A short fragment by Fran´┐Żois Recanati proposes to replace the definition of
performative utterances as serving to perform illocutionary acts by one in
which they aim to bring about (and not simply describe) a state of affairs.
It also discusses the relationship between performatives in general and
explicit performatives.

Searle's text on how performatives work first of all defines performatives:
these are illocutionary acts that can be performed by uttering a sentence
containing an expression that names the type of speech act. It then
addresses the question how it is possible that there is a class of sentences
so that we can perform the action named by the verb "just by saying
literally we are performing it" (522), but that is only one among a series
of other problems and puzzles. A large part of the text consists of a
discussion of earlier proposals to answer these questions. An attempt is
made to derive the declarational character of performatives from their
assertive character, but that does not work. The crucial step is to realize
that the self-guaranteeing character of performatives derives from the fact
that these utterances are self-referential to a verb which contains the
notion of an intention as part of its meaning. These acts can be performed
by manifesting the intention to perform them.

Kent Bach and Robert M. Harnish reply to Searle's account of performatives
argues that Searle confuses performativity with communicative success. They
defend their model against Searle's attacks and discuss Searle's objection
to statement analyses. They also argue that ordinary performatives are not
declarations and claim that, in fact, performatives are not very special at
all: "they are but one example of standardized forms of words used to
perform speech acts indirectly" (554).

General evaluation

In the general, theoretical part on speech acts (called Part Three), Austin
and Searle receive relatively little attention, while Wierzbicka's text is
allotted too much space: her text is very valuable, but her point is quite
simple ("do not squeeze particular constructions into general frameworks,
but examine them in their own right") and the many examples that illustrate
her point add nothing to her theoretical stance (again, this entails nothing
with respect to the value of the concrete analyses in themselves; it is just
that you would not expect to find these analyses in an introduction to
"critical concepts"). Together with the selection of Stenius' text (which is
also, in itself, a very valuable contribution), this is one of the puzzling
decisions of the editor. More of Austin's classic text should have been
reprinted; and the two fragments that are reprinted should have been grouped
together (now they are more than 450 pages apart).
Part four groups together analyses of specific speech acts. It is somewhat
surprising to see more than 340 pages devoted to rather concrete, often
long-winded analyses of specific speech acts, especially when the other
volumes were found to lack a few crucial texts (cf. the other reviews on
Linguistlist). Also, the unity of this fourth part is only apparent: only
three of the six subsections really correspond to what you would expect to
find under the rubric "particular speech acts", namely the sections on
questions, commands and deontic speech and promise. The three others are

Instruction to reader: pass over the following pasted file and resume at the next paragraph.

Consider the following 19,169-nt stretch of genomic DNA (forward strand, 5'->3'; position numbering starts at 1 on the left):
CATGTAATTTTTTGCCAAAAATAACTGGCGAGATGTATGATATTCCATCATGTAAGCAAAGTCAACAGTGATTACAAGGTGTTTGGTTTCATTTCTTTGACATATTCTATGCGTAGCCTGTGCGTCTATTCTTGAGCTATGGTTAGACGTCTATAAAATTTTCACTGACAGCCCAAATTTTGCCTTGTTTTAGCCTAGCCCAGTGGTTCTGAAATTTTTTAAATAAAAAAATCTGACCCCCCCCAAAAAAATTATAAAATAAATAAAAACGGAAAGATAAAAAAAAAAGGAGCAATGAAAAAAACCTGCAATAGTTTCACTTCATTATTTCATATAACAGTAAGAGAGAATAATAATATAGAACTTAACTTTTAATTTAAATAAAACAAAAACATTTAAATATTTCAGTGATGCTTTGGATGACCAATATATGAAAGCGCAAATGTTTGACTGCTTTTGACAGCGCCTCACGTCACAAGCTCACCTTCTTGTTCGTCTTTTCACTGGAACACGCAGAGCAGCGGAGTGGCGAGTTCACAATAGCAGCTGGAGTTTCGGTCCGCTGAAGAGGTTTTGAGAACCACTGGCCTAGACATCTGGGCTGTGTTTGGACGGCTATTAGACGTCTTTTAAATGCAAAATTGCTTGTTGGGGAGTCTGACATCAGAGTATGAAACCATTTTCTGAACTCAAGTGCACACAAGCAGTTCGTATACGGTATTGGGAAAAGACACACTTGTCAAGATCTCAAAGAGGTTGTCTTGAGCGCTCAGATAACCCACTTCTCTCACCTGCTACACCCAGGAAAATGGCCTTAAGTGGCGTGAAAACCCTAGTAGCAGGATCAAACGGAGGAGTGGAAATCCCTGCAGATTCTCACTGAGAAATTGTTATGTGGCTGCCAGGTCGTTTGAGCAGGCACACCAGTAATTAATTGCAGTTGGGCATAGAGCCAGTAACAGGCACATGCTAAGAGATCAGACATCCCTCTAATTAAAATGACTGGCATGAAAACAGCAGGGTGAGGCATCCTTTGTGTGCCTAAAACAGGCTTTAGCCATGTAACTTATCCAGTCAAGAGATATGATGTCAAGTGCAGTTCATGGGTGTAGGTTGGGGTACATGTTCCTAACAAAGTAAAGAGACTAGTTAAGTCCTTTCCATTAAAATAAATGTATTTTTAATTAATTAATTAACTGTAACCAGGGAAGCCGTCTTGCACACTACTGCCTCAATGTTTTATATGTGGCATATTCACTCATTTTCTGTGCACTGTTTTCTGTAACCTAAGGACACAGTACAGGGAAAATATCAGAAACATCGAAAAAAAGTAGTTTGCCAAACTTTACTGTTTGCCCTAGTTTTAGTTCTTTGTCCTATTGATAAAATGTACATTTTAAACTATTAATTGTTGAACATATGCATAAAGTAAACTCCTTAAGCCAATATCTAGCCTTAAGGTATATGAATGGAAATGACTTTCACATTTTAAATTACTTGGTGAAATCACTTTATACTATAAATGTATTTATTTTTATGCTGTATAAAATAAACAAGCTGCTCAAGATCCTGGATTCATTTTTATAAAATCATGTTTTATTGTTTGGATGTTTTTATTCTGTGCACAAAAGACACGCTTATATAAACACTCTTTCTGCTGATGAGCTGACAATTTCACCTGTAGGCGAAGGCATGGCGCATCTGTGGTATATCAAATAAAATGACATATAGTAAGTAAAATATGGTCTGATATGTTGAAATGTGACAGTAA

either much more general (the section aptly called "other speech acts:
general" does not deal with general surveys or classifications of other
speech acts, but concentrates on the question of mood and force), much more
philosophical in style and content (the part on assertions) or even
explicitly critical, and with good reason, of the separate status that a
certain type of speech act has (the section on performatives). The class of
performatives is not on the same level of generality as the class of
commands, promises or even questions.
The set does not offer a discussion of the criteria that were used to select
texts. Equally unfortunate is the lack of contextualizations. Maybe a new
edition could provide short introductions to each text, locating the
fragment in the history of pragmatics, demonstrating its relevance, and,
crucially, indicating its place in the work of the author. When the fragment
is taken from a book, it is absolutely essential that there is some
indication of the main theses of the whole book and how these relate to the
specific claims made in the fragment.
On the whole, however, this volume offers a rich overview of the many (kinds
of) discussions that have been triggered by Austin's trail-blazing work. The
specific selection of texts can of course always be criticized, and there
will be infinitely many gaps for anyone who expects completeness.
Completeness, however, should not be expected from this introduction to
"critical concepts" in pragmatics. Some of Kasher's choices are clearly
political, in the sense that particular paradigms, approaches, and authors
receive much more space than one would expect. While this may be seen as a
shortcoming, it must also be admitted that this is unavoidable. And a more
generous evaluation would consider it as an opportunity to discover new
texts, approaches and hidden agendas in the domain of speech act theory.


Katz, J.J. and P.M. Postal. (1964). An integrated theory of linguistic
descriptions. Cambridge: MIT Press.
Leech, G. (1983). Principles of pragmatics. London: Longman.

Bert Bultinck is a research assistant (Fund for Scientific Research -
Flanders) at the University of Antwerp and works on Grice's legacy, the
semantics/pragmatics interface and the meaning analysis of numerals.